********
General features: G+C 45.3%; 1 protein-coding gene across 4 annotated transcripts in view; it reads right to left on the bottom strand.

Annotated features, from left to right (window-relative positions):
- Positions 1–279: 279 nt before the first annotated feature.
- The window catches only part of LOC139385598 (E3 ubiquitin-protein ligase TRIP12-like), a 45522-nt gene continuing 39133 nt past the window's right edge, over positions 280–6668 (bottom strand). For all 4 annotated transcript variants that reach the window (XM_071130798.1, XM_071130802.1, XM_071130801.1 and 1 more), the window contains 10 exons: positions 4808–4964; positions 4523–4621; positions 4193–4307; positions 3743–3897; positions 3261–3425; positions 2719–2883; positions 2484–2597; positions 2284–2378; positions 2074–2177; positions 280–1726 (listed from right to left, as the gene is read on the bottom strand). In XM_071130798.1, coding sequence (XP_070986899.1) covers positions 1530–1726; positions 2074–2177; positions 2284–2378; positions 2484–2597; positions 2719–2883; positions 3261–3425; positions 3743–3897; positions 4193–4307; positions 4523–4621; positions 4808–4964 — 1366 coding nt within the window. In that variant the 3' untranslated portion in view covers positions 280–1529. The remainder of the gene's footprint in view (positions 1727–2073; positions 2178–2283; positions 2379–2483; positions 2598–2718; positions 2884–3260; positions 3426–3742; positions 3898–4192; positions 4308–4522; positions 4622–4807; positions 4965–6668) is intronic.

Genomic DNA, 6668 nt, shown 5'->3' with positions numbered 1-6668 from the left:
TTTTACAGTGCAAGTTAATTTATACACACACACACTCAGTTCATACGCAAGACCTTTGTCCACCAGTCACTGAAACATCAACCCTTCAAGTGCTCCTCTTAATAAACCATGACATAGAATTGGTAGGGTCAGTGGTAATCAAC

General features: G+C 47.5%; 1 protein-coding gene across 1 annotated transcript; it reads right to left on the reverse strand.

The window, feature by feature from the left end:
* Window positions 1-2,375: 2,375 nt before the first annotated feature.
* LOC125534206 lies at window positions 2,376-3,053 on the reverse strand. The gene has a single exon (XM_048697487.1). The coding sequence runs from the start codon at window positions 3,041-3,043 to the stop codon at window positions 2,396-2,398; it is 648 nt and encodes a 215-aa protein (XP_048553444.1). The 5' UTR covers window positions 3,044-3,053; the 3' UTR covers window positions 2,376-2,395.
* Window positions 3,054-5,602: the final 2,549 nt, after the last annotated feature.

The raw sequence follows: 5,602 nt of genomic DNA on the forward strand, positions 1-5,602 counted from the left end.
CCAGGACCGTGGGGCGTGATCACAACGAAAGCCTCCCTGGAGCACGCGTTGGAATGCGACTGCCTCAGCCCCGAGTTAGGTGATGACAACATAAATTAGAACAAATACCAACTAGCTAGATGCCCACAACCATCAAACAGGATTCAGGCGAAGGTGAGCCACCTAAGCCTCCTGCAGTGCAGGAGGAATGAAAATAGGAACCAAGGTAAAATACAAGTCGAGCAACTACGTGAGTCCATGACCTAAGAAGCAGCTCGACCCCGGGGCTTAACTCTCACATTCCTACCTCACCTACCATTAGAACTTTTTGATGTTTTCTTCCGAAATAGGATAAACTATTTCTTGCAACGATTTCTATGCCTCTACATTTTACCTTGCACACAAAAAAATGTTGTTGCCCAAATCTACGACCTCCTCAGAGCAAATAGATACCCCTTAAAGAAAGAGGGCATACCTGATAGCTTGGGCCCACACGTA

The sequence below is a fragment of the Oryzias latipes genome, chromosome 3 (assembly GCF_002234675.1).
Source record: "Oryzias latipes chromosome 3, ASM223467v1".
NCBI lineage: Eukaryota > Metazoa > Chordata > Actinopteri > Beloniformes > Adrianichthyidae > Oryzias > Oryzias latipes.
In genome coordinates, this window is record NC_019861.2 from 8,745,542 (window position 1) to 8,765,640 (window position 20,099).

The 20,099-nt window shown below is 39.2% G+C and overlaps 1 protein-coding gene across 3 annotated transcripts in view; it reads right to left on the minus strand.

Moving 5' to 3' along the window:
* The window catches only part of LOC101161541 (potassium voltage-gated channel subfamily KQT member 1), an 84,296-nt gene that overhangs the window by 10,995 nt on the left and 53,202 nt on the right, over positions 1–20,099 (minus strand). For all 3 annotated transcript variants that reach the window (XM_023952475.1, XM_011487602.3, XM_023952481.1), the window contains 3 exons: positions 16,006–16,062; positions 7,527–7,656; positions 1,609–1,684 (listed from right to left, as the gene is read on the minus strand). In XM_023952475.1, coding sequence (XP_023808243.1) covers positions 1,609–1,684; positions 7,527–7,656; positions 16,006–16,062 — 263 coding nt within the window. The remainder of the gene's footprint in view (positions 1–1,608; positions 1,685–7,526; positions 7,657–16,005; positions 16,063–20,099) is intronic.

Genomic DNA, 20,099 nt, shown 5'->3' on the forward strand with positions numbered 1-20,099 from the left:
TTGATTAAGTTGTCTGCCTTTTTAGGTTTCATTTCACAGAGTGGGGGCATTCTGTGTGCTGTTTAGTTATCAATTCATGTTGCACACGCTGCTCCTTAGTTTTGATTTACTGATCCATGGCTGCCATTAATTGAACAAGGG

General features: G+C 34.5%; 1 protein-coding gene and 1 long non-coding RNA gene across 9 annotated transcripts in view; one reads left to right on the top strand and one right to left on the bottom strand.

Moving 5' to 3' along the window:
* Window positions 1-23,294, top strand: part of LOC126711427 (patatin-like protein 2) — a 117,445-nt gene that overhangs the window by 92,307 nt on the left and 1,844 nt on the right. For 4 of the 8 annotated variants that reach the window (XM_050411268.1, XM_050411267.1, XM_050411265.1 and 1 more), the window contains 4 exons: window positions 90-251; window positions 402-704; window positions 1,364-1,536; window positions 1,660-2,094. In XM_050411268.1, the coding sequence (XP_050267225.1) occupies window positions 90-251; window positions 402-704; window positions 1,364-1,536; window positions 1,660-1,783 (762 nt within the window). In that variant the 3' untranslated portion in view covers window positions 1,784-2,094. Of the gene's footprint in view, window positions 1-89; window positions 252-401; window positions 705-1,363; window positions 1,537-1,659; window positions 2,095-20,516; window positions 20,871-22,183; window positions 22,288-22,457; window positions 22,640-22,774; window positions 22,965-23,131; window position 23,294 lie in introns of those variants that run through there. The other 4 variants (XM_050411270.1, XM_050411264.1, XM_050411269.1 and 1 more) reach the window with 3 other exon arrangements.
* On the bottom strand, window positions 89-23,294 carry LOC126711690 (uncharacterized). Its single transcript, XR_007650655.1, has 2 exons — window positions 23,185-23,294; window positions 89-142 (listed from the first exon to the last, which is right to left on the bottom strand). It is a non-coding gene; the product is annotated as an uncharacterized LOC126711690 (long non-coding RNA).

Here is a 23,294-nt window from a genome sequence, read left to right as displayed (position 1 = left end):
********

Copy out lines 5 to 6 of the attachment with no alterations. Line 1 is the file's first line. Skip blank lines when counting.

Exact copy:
Genomic DNA, 6668 nt, shown 5'->3' with positions numbered 1-6668 from the left:
TTTTACAGTGCAAGTTAATTTATACACACACACACTCAGTTCATACGCAAGACCTTTGTCCACCAGTCACTGAAACATCAACCCTTCAAGTGCTCCTCTTAATAAACCATGACATAGAATTGGTAGGGTCAGTGGTAATCAAC